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impingement syndrome
impingement syndrome

Impingement Syndrome in Shoulders

The shoulder comprising three bones – upper arm bone, shoulder blade, and collarbone, has several joints conjoined with muscles and tendons. The rotator cuff tendon connects the shoulder blade to the arm bone by running through a narrow space. However, if the tendon traps in this space, it repeatedly rubs against the shoulder blade, causing pain while raising arms over the head. Tasks such as painting, lifting, swimming, tennis, and other overhead sports that require repetitive movements are possible risk factors for developing Impingement Syndrome.

Causes Of Impingement Syndrome

Most of the time, Impingement Syndrome occurs for no recognized cause. However, factors that enhance the risk of occurrence or recurrence of the syndrome are as follows:

  • Injury
  • Aging
  • Bone spurs or bony growths growing from the shoulder-blade
  • The build-up of calcium deposits within the rotator cuff tendon
  • Poor shoulder-blade posture

Common Signs and Symptoms

The common symptoms of Impingement Syndrome are as follows:

  • Pain while raising arms to shoulder height
  • Difficulty in reaching behind the back
  • The inclination of shoulder muscles

Specialist For Impingement Shoulder Syndrome

Patients suffering from Impingement Syndrome should refer to an Orthopedic.


The specialist will carry out the following diagnosis to assess the condition:


The doctor will analyze the symptoms, medical history, and overall health condition of the patient.

Physical Examination

This involves physically examining the shoulder by raising the patient’s arm to the side, with the palm facing away from the body. This posture is usually painful for patients suffering from Impingement Syndrome.

Laboratory Tests

X-Rays show Bone spur and other changes in the bone due to injury of muscles. X-Rays also rule out Arthritis and other reasons for shoulder pain.

Treatment Modalities Available for Management of the Disorder

Self-care measures, anti-inflammatory drugs, and physiotherapy remain the most common treatment options for Impingement Syndrome. Non-Surgical Treatments include the following:

  • Painkillers and corticosteroid injections to help in relieving pain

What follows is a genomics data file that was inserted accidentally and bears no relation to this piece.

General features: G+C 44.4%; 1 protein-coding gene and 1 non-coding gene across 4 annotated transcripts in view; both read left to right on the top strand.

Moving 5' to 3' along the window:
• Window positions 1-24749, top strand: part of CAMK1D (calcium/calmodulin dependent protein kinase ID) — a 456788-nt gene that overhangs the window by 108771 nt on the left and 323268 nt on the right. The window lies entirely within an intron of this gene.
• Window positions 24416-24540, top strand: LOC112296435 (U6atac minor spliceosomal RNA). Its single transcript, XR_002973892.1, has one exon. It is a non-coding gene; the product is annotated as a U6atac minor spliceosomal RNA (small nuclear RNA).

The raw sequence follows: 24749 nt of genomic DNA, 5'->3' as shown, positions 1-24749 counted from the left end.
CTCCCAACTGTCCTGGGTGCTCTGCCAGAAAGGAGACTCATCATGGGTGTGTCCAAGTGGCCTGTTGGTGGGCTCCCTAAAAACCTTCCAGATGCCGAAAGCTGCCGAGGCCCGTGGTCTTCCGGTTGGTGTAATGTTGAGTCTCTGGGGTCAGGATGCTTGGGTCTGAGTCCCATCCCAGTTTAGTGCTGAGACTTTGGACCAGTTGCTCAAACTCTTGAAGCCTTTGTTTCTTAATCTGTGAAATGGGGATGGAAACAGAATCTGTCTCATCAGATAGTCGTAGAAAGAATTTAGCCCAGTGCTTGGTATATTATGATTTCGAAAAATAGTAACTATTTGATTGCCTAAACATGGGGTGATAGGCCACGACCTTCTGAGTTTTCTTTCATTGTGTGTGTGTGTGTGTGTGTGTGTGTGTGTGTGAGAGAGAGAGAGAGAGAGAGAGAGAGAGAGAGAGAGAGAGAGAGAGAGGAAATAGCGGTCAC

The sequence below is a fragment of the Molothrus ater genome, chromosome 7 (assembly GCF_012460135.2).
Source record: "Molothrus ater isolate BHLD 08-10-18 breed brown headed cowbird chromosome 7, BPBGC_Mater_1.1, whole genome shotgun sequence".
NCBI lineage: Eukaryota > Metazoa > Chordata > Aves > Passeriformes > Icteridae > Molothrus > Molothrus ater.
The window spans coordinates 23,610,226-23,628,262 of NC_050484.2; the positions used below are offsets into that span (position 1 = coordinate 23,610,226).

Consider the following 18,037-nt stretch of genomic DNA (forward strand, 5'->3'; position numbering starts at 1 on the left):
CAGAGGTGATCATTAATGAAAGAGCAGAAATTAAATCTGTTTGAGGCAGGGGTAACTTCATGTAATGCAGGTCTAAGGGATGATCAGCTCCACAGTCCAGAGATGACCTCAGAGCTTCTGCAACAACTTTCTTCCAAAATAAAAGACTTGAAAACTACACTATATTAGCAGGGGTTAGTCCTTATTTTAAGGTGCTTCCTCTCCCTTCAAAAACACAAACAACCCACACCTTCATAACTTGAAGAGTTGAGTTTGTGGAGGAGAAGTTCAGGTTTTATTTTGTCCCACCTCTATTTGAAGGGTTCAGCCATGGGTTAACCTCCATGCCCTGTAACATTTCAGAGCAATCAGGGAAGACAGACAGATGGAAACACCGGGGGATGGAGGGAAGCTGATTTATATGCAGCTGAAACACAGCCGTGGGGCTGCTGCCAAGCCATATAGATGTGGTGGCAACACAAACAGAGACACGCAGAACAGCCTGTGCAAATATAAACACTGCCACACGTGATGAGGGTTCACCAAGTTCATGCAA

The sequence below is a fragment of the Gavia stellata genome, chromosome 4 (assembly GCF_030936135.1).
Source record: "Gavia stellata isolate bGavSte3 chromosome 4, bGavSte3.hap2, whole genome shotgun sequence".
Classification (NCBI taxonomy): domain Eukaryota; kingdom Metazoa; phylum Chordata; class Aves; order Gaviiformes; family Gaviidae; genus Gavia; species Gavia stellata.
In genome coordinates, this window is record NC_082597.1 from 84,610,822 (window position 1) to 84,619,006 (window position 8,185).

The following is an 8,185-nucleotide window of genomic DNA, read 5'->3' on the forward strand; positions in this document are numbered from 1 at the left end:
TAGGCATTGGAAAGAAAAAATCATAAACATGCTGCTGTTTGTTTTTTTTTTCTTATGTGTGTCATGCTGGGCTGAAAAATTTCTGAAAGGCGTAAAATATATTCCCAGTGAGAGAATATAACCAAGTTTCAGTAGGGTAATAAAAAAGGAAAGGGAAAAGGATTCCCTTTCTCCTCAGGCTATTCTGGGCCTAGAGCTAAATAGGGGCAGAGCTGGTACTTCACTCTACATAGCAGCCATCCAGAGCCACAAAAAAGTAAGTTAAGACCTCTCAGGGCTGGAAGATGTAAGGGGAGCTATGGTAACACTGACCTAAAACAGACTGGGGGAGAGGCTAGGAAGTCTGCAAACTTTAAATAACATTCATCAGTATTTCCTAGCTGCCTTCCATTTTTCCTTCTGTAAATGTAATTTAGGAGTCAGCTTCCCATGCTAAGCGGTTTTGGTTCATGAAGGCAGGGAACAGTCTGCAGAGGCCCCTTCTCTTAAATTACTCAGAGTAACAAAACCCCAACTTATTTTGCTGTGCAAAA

• Avoiding overhead arm movements and repetitive activities
  • Holding an ice pack to the shoulder for 15-20 minutes several times a day alleviates the pain
  • Physiotherapy and exercises for shoulder-blade muscles as advised by the therapist
  • Daily stretching in a warm shower

In most cases, the condition settles down after undergoing extensive therapy and medication. However, if non-surgical options fail, and symptoms persist, then the doctor may recommend surgery. Arthroscopy or Key-Hole Surgery repairs the damages that occurred in the tendons and widens the space under the roof of the shoulder to avoid rubbing the tendon against the bone.

Known Complications

If left untreated, Impingement Syndrome can lead to other severe conditions, such as Rotator Cuff Tears, Tendinitis (inflammation of rotator cuff tendons), and Bursitis (inflammation & swelling of bursa).

Other complications include Upset Stomach, Vomiting, & Indigestion because of oral anti-inflammatory drugs. Cortisone Pills may cause side effects, such as Elevated Blood Sugar, Weight Gain, and Thinning of Skin.

Read: Shoulder Bursitis – Inflammation of the Bursa


Patients should undertake the following precautions:

  • Avoid overhead and repetitive movements with the symptomatic shoulder
  • Provide rest to the shoulder but total inactivity will worsen the condition
  • Try to avoid injuries as they may aggravate the problem or lead to the recurrence
  • Strictly follow the stretching exercises regime as directed by the therapist

Dietary and Physical Activity Requirements

Patients suffering from Impingement Syndrome should avoid repetitive activities, particularly, those tasks where the elbow moves above shoulder level. Resting the tendon in the initial stages is extremely essential. However, inactivity will lead to the weakening of muscles and the stiffening of shoulders. The patient should perform exercises to reach the thumb up and behind the back, followed by other stretching exercises, as suggested by the therapist.

Prevention of the Disorder From Happening or Recurring

The key to preventing Impingement Syndrome is a regular exercise with a focus on training rotator cuff muscles. One should also try to avoid injuries as they may lead to the recurrence of the disorder.

Support & Help 

Impingement Syndrome makes it difficult for patients to carry out daily life tasks, such as reaching up overhead to wear a blouse or coat, and several other simple activities. Caregivers should provide support and assistance in such conditions and help the patient to cope with pain and discomfort.

Read: Understanding Frozen Shoulder

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